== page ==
Bad Metaphysics Costs Maintainability

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I find myself doing a lot of metaphysical thinking in my day to day work as a coder. Objects that are cohesive and are valid metaphysical analogues to common experiences make it much easier to read, understand, and fix existing code.

Taking an example:

struct ServiceQueue
    void place_customer_at_back();
    void service_front_customer();

This class maps well to a physical problem we encounter frequently in our day to day lives; customer service at a bank teller window, perhaps, or ordering a hamburger at fast food chain. Taking things to the realm of computers, ServiceQueue also maps to many computer problems pretty well as well. A packet arrives over the network, and we want to service the packet in a FIFO manner.

This class is cohesive and easily understood by someone new to the code because it maps well to a well understood concept; that of a Queue. By making use of the shared metaphysical concept of physical queueing, we introduce the new coder to the abstract queue that’s implemented in software. The new coder can understand and verify the interface and implementation quickly.

Now lets spice the interface up with a metaphysical error. Say that we have the above class, and we encounter an error condition that happens when the network becomes disconnected. One might be tempted to add a function like:

struct ServiceQueue
    void place_customer_at_back();
    void service_front_customer();
    void handle_network_disconnected();

The problem in adding this function is twofold; it makes the code harder to understand, and it makes writing a new object more difficult.

Rapid Understandibility

The first issues is that that analogue to a real life concept is diluted, and with enough dilution, will eventually be lost. This makes it more difficult to rapidly understand the role an object implementing the interface has.

I bet the coder that added “handle_network_disconnected” saw that a lot of the implementation where the error could be handled from was “conveniently” in the class implementing the interface, and punched “handle_network_disconnected” in. But did you catch the metaphysical error? ServiceQueue is no longer named properly, its become a different object. Its a ServerQueueThatCanBeDisconnected; and the analogy to the physical queue is weakened. It takes a bit more explaining to a new coder to explain what sort of interface ServiceQueue is. This additional explanation needed to the new coder makes it much more difficult to understand the object and the problem that is being solved. Consequently, its harder to maintain, and takes longer to debug, because of the added cost of understanding. 1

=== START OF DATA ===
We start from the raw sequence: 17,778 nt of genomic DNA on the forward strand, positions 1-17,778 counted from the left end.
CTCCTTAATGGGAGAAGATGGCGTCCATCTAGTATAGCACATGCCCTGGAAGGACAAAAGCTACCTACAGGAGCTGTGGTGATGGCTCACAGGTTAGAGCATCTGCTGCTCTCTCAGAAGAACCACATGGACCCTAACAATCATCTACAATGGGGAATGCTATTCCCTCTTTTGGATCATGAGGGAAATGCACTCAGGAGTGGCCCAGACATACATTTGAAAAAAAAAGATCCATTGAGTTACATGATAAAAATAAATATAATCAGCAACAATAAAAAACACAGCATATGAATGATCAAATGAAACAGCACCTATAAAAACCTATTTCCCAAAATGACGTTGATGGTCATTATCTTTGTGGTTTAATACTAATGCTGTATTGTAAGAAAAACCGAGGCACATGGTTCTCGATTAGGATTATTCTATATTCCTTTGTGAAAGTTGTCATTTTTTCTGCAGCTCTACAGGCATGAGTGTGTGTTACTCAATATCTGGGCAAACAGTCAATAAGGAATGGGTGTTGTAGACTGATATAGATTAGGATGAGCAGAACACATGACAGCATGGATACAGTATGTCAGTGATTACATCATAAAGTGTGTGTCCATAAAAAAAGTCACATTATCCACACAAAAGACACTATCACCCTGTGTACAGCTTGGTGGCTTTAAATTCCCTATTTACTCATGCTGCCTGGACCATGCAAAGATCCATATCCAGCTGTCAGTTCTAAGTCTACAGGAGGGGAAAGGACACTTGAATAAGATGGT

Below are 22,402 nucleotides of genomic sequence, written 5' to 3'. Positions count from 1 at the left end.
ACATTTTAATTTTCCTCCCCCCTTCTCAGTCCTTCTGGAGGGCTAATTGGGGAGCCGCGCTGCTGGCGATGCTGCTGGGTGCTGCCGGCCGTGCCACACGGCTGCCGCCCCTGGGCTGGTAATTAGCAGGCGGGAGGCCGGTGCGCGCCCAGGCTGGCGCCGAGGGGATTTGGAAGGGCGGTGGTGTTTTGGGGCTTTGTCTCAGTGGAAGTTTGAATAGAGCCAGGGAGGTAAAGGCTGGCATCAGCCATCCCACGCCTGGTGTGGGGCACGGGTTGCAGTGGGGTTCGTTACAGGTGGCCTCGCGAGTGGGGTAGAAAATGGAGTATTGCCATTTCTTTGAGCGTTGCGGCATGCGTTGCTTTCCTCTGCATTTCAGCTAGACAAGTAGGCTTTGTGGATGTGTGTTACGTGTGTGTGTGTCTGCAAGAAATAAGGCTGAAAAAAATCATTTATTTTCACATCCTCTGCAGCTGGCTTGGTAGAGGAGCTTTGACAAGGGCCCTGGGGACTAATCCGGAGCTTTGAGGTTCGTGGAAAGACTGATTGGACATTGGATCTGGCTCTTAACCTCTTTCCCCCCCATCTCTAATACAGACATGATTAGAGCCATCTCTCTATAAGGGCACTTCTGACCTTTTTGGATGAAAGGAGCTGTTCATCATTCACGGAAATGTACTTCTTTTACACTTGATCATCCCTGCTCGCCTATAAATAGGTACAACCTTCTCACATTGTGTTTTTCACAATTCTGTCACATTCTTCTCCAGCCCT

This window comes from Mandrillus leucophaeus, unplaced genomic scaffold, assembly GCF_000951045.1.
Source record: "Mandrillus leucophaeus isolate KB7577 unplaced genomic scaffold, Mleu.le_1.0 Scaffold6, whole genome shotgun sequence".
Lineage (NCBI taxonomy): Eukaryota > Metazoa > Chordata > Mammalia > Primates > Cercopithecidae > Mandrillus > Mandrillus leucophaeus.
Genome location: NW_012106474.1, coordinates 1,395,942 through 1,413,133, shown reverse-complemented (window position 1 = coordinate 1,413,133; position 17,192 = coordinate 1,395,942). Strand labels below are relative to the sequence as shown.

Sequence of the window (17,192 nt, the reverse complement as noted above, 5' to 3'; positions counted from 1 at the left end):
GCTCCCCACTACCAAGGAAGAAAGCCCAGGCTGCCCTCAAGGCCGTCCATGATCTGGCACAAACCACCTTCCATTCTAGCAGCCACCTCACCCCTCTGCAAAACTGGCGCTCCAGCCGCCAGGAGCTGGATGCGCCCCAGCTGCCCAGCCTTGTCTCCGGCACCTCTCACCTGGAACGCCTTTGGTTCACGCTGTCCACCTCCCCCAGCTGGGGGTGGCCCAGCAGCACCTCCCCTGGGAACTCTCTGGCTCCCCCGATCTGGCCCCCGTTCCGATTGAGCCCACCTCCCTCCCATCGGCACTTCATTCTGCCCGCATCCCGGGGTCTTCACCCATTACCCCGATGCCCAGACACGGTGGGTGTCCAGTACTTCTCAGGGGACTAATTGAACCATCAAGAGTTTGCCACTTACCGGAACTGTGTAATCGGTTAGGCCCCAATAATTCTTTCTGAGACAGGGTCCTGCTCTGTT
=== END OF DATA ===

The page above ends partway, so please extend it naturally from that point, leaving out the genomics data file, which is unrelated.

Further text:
Alternative Implementations

With each error like this, it becomes a bit harder to write an implementation for the interface that solves a similar problem. ServiceQueue with “handle_network_disconnected” fits the network-packet problem, but its been made more difficult to use this interface with the myriad other problems (like the bank teller problem).

Now, in the practical world of software, we’re used to seeing this all the time. We can mentally handle one metaphysical error per interface quite easily. The actual problem comes in much worse scenarios, where there are multiple holes punched through the interface. Eventually, it can get to the point where the object really has no physical manifestation and the interface gets renamed to something ambiguous, like “ServiceManager”. At this point, the object has sluggish understandability, and is irreplaceable. We’ve found ourself with some difficult to maintain software!

It might take a bit of refactoring to get things right, but in the end, its worth it; both practically, and metaphysically.

This post originally appeared on, and is (c) Kevin DuBois 2015

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A few years of Mir TDD

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We started the Mir project a few years ago guided around the principles in the book, Growing Object Oriented Software Guided by Tests. I recommend a read, especially if you’ve never been exposed to “Test-driven development”

Compared to other projects that I’ve worked on, I find that as a greenfield  TDD project Mir has really benefitted from the TDD process in terms of ease of development, and reliability. Just a few quick thoughts:

  • I’ve found the mir code to be ready to ship as soon as code lands. There’s very little going back and figuring out how the new feature has caused regressions in other parts of the code.
  • There’s much less debugging in the intial rounds of development, as you’ve already planned and written out tests for what you want the code to do.
  • It takes a bit more faith when you’re starting a new line of work that you’ll be able to get the code completed. Test-driven development forces more exploratory spikes (which tend to have exploratory interfaces), and then to revisit and methodically introduce refactorings and new interfaces that are clearer than the ropey interfaces seen in the ‘spike’ branches. That is, the interfaces that land tend to be the second-attempt interfaces that have been selected from a fuller understanding of the problem, and tend to be more coherent.